Summary: The confused world does not understand the meaning of the coming, the Advent of Christ into this world. In its confusion, the world approaches Christmas with out repentance and preparation necessary to see the Christ and receive his blessings. Christian
John the Baptist the Lord’s Messenger - Matt 11__2-15 Advent3
Sun, Dec 2003
Gospel: Matt 11:2-15
"Behold, I Send My Messenger before your face." The Greek word translated here as messenger is "angelos," that is, "angel."
Normally our English translations render this word as angel when speaking of a messenger that has no flesh, i.e. a heavenly spirit, and translates as "messenger" when speaking of a human being. The angels speak the message of repentance and glad tidings of great joy through the forgiveness of sins. The human messengers are preachers, bishops, evangelists, pastors and persons such as John the Baptist.
ADVENT marks the beginning of a new year of grace in the life of the Christian Church. God’s chosen messengers are to preach and teach everything our Lord has commanded [Matthew 28:19] -- from the repentance of Advent to the joy of Christmas that is Christ’s entry into this world in the flesh for you and me!
On the first Sunday in ADVENT for century upon century the Church has read and pondered the message of the prophet Zechariah, foretelling our Lord’s entrance into Jerusalem on Palm Sunday. Then we get two weeks of John the Baptist, before we finally get a Gospel text that has any apparent connection at all to Christmas.
Palm Sunday!? At the start of ADVENT?
It never fails to strike as strange For those who forget that it is ADVENT, and not Christmas, it never fails to appear odd, even wrong somehow --
1) that the Church observes this thing called ADVENT, while the world frenetically Steamrolls its way through December;
2) that the liturgical color adorning the sanctuary and hanging from the neck of the pastor is purple (or maybe blue), not red and green;
3) that the worship service is filled with hymns written in minor keys that sing words about repentance and preparation rather than the bright major keys of festive Christmas carols.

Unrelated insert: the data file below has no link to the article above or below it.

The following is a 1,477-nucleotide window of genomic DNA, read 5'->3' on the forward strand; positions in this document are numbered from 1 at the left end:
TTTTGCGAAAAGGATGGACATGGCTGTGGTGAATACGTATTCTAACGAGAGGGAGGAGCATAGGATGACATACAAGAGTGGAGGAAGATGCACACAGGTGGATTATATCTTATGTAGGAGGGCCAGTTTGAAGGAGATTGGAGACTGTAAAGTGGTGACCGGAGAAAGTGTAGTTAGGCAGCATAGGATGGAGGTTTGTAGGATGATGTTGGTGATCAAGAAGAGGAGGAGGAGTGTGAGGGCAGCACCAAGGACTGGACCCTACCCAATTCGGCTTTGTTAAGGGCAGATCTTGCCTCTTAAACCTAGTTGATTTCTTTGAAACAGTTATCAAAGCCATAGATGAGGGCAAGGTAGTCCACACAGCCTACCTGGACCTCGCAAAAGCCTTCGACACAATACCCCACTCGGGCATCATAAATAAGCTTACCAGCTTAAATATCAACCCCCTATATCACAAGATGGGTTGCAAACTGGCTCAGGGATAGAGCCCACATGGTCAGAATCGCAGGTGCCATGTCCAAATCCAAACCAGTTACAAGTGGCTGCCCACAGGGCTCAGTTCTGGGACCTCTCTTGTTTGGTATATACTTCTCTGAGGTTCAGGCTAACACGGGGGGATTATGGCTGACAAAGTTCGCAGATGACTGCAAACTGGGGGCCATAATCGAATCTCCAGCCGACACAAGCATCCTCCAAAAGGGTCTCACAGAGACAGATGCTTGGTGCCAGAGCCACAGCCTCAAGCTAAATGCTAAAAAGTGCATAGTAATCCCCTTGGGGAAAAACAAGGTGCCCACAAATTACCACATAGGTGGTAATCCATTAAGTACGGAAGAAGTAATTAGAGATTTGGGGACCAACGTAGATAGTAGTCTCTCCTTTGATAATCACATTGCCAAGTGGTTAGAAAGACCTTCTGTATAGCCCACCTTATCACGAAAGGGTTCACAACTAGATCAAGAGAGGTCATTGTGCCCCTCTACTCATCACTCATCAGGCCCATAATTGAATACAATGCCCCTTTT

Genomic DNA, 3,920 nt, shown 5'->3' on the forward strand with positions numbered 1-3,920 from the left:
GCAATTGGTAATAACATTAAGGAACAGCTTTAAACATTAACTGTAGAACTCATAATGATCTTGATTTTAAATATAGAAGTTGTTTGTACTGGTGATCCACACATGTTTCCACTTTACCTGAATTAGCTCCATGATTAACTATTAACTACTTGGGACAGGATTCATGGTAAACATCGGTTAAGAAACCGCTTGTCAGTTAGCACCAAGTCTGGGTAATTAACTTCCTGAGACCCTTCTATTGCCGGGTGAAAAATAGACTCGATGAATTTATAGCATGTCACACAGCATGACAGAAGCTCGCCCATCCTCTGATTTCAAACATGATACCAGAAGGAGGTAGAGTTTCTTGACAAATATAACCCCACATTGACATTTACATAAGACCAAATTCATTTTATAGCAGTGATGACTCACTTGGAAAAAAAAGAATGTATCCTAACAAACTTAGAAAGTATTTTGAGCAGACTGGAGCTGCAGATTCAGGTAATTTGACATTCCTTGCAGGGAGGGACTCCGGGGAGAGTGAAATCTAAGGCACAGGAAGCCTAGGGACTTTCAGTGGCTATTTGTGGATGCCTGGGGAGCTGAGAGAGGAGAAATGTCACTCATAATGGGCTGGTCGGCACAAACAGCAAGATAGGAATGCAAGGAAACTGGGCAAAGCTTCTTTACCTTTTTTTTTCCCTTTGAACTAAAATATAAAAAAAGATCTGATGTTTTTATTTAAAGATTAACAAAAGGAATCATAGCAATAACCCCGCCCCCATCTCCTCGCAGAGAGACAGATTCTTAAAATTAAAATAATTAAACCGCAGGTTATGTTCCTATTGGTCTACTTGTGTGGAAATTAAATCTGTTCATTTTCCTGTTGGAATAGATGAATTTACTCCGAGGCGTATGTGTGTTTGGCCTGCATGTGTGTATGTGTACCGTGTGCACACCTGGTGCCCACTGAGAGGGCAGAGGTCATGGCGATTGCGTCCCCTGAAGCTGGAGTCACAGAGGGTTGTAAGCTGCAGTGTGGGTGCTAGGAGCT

The world sees no need for ADVENT - for repentance and preparation. Halloween is over, this is the time, so the TV tells us, to buy Christmas stuff whether we need it or not.
This is also true of the world that lives inside our hearts. It wants to leapfrog over ADVENT and plunge right into the joy of angels and shepherds and Wisemen. And the sinner in us is eager to jump right in with them.
But the Church in her wisdom says "no," wait a minute. We are not to be conformed to the world’s view of Christmas, but to be transformed by the renewing of our minds [Romans 12:2] that is worked through the power of the Holy Spirit that teaches us everything that our Lord has commanded [Matthew 28:20] through the means of grace He has given and entrusted to the Church and her called servants of the Word. As Christ’s bride, the Church says "no," because if the joy of Christmas is going to be all that God intends it to be for His people, it needs to be received in hearts that are stilled and quiet, in hearts that have come to know the sorrow of sin and long to be freed from it.
So we pray in the Collect on the First Sunday in ADVENT, "Almighty God, give us grace that we may cast away the works of darkness, and put upon us the armor of light, now in the time of this mortal life, in which thy Son Jesus Christ came to visit us in great humility; that in the last day, when he shall come again in his glorious majesty to judge both the quick and the dead, we may rise to the life immortal . . . .” We pray that this Christmas Christ Himself, will be received in hearts that understand His three-fold coming and can pray with fervor: "Come, Lord Jesus!" in the full meaning, and certain hope of that prayer.
Only such hearts are prepared to receive the fullness of the joy that lies in the Christmas Feast - a joy far brighter than tinsel and infinitely more satisfying than an endless round of parties and gluttony.
Yes, we see many beautiful and appealing things with our eyes at this time of year. But in Christ’s church, you will also see things that offend the Old Adam in you. All of us is bedazzled and enticed by the things that appeal to the flesh, to our emotions, to our desire to get along with and be accepted by the world out there. The scene of a crude manger, in a dirty stall with the teen-age mother of our Lord, who conceived out of wedlock offends our senses and sensibilities so much that we make the scene sparkle pristinely for the decoration of our living rooms and sanctuaries.